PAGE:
The Village of Great Neck’s anger and dissatisfaction with the way in which the Fountain Blue Hookah Lounge is being operated is being addressed by literally bringing the lounge to trial at the next Village meeting on Oct. 7.
In an Aug. 20 letter to the two companies associated with Fountain Blue, Great Neck Pavilion Associates, LLC and Fanous Restaurant Corporation, the village threatened sanctions including the revoking of the permit and asked them to appear to answer charges at last Tuesday’s meeting.
The August letter basically charged the Fountain Blue smoking lounge with making misrepresentations in regard to the way in which it intended to operate the lounge when it applied for its permit. The “trial” was postponed until the first meeting in October after a public discussion between attorneys Paul Bloom, representing Fanous Restaurant, and the Village’s Stephen Limmer. Moussa Yeroushalmi (a/k/a Mike Yerush) from Great Neck Pavilion only spoke briefly, agreeing that he had received the August 20th letter and confirming that he understood how the hearing at the next meeting would proceed.
But Limmer added a new issue that was not known when the Village sent its letter. “Yesterday I spoke with Franklin Englander in enforcement with the State Liquor Authority and he informed me that liquor cannot be sold at the present time on the premises at 435 Middle Neck Road because there is no liquor license for it,” Limmer revealed to Bloom.
“And it is my understanding…that liquor is being sold there and that will be an additional issue which will be discussed and raised at the hearing,” Limmer continued. “So, if your client has a license or can prove that he has a license then that would be helpful.” Limmer also stated that a license was issued to an adjacent restaurant but since that restaurant was no longer open, the license could not be used.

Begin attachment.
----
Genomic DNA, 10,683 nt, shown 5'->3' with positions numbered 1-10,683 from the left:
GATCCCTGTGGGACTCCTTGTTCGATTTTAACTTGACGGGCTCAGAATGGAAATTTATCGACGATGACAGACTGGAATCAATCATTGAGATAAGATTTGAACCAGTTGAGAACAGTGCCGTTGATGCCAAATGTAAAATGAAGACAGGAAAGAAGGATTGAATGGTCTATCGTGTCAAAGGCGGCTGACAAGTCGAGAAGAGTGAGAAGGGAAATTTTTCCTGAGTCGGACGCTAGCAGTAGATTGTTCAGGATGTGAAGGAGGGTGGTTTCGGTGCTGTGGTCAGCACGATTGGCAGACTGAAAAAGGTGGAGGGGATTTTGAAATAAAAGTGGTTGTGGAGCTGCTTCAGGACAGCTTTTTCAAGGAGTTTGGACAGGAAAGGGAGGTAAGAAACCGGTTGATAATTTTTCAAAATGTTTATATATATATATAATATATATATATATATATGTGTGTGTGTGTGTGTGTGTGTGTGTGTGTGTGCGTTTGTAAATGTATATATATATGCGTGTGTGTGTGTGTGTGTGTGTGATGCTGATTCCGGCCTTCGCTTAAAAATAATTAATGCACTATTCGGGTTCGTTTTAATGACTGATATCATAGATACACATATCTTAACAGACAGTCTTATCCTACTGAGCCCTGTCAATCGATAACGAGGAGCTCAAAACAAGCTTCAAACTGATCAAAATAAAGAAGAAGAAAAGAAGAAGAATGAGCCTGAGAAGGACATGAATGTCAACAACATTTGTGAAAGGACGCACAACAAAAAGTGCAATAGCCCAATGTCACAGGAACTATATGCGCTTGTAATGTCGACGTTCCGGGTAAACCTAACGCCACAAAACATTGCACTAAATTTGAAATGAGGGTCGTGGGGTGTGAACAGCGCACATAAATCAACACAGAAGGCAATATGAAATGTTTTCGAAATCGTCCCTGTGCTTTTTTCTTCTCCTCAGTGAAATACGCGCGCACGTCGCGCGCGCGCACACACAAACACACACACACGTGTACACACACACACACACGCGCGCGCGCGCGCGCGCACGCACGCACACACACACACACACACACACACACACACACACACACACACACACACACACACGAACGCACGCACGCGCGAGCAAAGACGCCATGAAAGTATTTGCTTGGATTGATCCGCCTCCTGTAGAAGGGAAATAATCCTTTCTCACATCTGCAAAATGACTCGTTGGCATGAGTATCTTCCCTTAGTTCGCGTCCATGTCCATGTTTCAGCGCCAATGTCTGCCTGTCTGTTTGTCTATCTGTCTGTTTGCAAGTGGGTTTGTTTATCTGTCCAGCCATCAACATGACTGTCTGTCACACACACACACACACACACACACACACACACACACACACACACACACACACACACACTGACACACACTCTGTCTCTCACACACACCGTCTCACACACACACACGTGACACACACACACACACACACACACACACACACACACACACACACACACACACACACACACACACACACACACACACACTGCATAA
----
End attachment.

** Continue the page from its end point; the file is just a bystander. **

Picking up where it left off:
Bloom asked the Village to provide him with specific dates of the alleged violations, referring to the fact that the letter spoke only of general violations. Said Limmer, “They weren’t specified because it’s the board’s understanding that the violations were continuing violations and therefore no specific dates were given. If you have an objection to that then the Board will provide you with specific dates.”
In the letter the Village voiced its unhappiness over how the lounge was operating, saying that the lounge failed to be “quiet and sedate” and had broken its promise that “the music would not be loud.” The village also claimed that a full menu was being offered instead of what the owners had said would be “limited to sweets, coffee and tea.” The Village also feels that it was misled about how the interior would be laid out and that there were no indications that a stage would be included.
Limmer also expressed frustration over the inability of the Village’s building inspector to gain access. “He (village building inspector) drove by last night,” Limmer said. “There were some people there and then when he came back to go inside, the door was locked. He knocked on the door. No one answered although he heard music inside. So, we’d like the building inspector to be able to go back to see if any of these alleged violations are continuing and if he does see them continuing, I will apprise you of the dates and times when he was there and what he observed as well.”
In other Village business last week, another public hearing was held over the proposed zoning changes to the business district on Middle Neck Road to create a new multifamily district on that street and a new townhome district on Steamboat Road.
Residents asked questions and expressed concerns over incentives for builders, density of the townhouses, building heights and property setbacks. The Board of Trustees is still involved in ironing out specifics of detail and language.
“Chances are we can vote on the plan at the next meeting on Oct. 7, “Mayor Ralph Kreitzman said. “By that time we will have recommendations from the Nassau Planning Commission.” The plan was previously submitted to the Commission for consideration.